So yeah, this is the beginning of this week's story, and when I say beginning I mean there's more, and will be more still. Yeah, I keep writing stories that turn into 'beginnings'! Gahhh!
Just Another Day at the Office
One of these days, my life will suck less than a two dollar street whore.
That's what I tell myself every day at the crack of dawn—no, before the damn crack, it's always pitch-black when I step out the door—as I head off to work in my battered car, wondering if it's going to break down around the next bend. Part of me always hopes it will. Not that my bosses'd take that as an excuse. Well, they'd take it as an excuse to fire me. And as much as I'd love to be fired, I need this job.
I need the money.
Just not sure if it's worth the suicidal depression.
Maybe I'm better off starving on the streets, shivering my bones into dust?
It's just, it's not only about me, you know? I've got other mouths to feed.
So I stay, and I watch the white teeth flashing as they fly towards me, intent on sinking into flesh. Those creatures aren't human anymore; not really. But they're under the care of the state, and I work for the state, and it's my job to care for those creatures.
To make sure they don't kill themselves, or anyone else.
I guess that includes me.
Got to stop them from killing me.
Easier said than done, though. 'Cause they've got really sharp teeth.
"We're in lockdown," Marisa tells me needlessly as I walk in the entrance to the hospital. Needlessly because the sirens are blaring and I kind of got the memo already. Still, Marisa likes to state the facts, whether or not they're obvious.
She sounds bored, but then that's usual for her. Even patient rioting can't get her energised. The sirens are an annoyance to her, not a concern. I'm still not sure that anything concerns her.
Fact is, Marisa is a veteran on this ward.
She's seen it all.
She's even seen the teeth sinking in, redness welling all around, dribbling down, tap tap tapping as it drips on the linoleum floor.
I guess she's learned the most valuable lesson any of us can learn:
Don't assume you know what's going to happen on any given day. You don't.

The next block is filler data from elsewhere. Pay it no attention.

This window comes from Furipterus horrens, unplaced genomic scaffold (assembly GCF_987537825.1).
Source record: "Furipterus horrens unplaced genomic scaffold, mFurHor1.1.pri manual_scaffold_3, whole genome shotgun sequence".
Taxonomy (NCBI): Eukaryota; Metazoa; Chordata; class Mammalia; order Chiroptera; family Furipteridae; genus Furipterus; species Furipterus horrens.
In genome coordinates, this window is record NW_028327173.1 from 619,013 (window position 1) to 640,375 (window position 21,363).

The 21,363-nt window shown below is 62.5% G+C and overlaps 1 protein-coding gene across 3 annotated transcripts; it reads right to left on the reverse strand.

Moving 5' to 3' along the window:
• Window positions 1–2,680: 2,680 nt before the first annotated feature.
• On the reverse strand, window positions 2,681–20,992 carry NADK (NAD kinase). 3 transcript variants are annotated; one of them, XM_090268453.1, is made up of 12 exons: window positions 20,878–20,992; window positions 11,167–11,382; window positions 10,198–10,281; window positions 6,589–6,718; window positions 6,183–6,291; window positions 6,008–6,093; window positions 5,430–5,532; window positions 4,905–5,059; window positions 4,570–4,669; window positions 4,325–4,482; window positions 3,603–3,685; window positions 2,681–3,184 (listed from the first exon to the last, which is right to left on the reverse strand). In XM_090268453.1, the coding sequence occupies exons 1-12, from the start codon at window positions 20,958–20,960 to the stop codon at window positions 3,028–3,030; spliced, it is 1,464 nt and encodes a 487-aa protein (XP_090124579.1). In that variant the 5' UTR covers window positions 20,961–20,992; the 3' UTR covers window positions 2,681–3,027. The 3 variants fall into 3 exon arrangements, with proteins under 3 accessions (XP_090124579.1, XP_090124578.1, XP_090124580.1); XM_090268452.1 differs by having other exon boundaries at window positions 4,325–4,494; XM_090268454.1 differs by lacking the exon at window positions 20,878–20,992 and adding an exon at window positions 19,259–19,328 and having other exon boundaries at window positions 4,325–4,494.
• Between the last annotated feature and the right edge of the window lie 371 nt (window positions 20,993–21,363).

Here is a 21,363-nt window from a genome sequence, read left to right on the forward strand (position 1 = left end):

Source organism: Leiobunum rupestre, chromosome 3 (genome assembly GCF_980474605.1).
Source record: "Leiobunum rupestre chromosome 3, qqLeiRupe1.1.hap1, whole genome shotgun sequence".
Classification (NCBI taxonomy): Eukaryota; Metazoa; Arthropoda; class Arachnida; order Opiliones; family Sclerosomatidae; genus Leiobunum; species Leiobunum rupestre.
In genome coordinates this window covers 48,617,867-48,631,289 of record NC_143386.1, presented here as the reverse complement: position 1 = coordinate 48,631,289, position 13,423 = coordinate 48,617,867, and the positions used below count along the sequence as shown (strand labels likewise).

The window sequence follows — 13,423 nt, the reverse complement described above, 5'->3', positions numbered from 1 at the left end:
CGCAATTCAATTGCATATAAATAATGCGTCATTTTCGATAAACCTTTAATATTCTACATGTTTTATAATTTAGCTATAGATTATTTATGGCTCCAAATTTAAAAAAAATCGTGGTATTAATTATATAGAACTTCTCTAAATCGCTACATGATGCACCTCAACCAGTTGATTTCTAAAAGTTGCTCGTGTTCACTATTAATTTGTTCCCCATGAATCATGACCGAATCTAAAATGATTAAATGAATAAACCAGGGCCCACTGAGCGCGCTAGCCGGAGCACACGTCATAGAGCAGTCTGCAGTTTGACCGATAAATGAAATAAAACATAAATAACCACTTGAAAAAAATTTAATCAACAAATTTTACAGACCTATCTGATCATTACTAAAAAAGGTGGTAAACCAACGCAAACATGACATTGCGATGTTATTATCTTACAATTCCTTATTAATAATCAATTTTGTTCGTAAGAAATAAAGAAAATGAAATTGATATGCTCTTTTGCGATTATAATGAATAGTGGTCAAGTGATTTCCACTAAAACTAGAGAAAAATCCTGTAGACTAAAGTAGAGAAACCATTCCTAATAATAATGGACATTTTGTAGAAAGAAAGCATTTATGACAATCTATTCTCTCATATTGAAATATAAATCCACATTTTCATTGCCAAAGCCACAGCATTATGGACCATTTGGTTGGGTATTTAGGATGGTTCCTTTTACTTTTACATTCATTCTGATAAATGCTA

"Good morning to you too," I respond to Marisa, nodding to her as I approach.
"Report to Lazar," she calls gruffly from behind me as I move past. I know it's all I'm going to get. Marisa doesn't do greetings. She does business.
Report to Lazar, though? Really? It must be pretty serious if I've got to report to Lazar this early on in the shift. Usually I'd go to my shift manager and get a list of duties for the first few rounds. They change daily 'round these parts. But…report to Lazar. Got to be serious for that.
I knock on the brown wooden door that bears Lazar's name in gold letters. Stencilled gold letters. And more bronze than gold, I guess. Or maybe it's just that they're faded. Flaking a little, around the edges. Even smudged on the R. I read LAZAR MONTAGUE, M.D. Except that's so last decade. Lazar's done a lot since he got his M.D.
"Come," he calls from inside the office, his voice muffled by wood and distance. I open the door and step inside, surveying my surroundings as I go. His office is…well, let's just say cluttered. If you don't take everything in, you're bound to trip over some of it. I always plan out my path to his desk before approaching it, lest some unfortunate accident happen.
I've got enough trouble as it is without breaking my ankle or something.
"Ah, good morning Mr. Mason," Lazar intones, his voice rich like golden syrup. Or hell, why not just go with honey? Why, because that's unmanly, of course. You can't call another guy's voice honey. Then again, golden syrup's probably worse…
I'd call it gravel—that sounds more manly—but it doesn't really fit.
"Morning, Sir." I stop in front of his desk, peering down at him with arms clasped behind my back. "You needed to see me?"
Lazar removes his spectacles and rubs at his eyes. He's tired, but who isn't? Still, I don't envy him his job. I don't envy him anything.
That's how he begins. I wait patiently, knowing there's more.
A sigh gusts out of him and his shoulders slump for a moment. Then he squares them, sits up straight, regards me with bright, if bloodshot, eyes. "It's a little more serious this time… We've had outbreaks on floor three, I think those are subdued for the most part. But level 5…"
My heart sinks, and I feel cold. Level 5? That can't be good.
He shakes his head. "It's more…what's happening in the rooms." A frown appears on his forehead, knitting his brows together. "To the patients."
Moments pass, and the silence is loud. I can still hear the sirens, of course—they won't switch off until the situation is contained. Whenever the hell that'll be. But there's a reason Lazar called me in here. I'm one of twenty-plus staff members starting a shift at this time of day. I'm just one of many.
But he's singled me out.
Can't be good.
"You want me up there, Sir?"
"If you don't mind, Mason."
If I don't mind? Yes, I damn well mind. I don't want to get infected! But I can't say that. It's my job to not say that. It's my job to nod and murmur, "Yes, Sir, right away," and then turn away and walk calmly to the door, unclasping my hands only at the last moment. Any sooner and I'd look desperate, like I'm already envisioning gripping the door handle and throwing the door open, leaping out into the corridor and turning left—toward the exit—instead of right—toward the lift.
No desperation here. Or rather, none permitted on the outside. I can feel as desperate as I like within, as long as I don't do anything with it.
Beyond bury it as far down as it will go.
Bury it, and forget it.
Forget about having any semblance of a life.
It's not my job to have a life.
It's my job to risk my life, every day of the week.
I punch the lift button for level 5 and wait, trying not to chew my lip hard enough to draw blood.
Not a good place to be.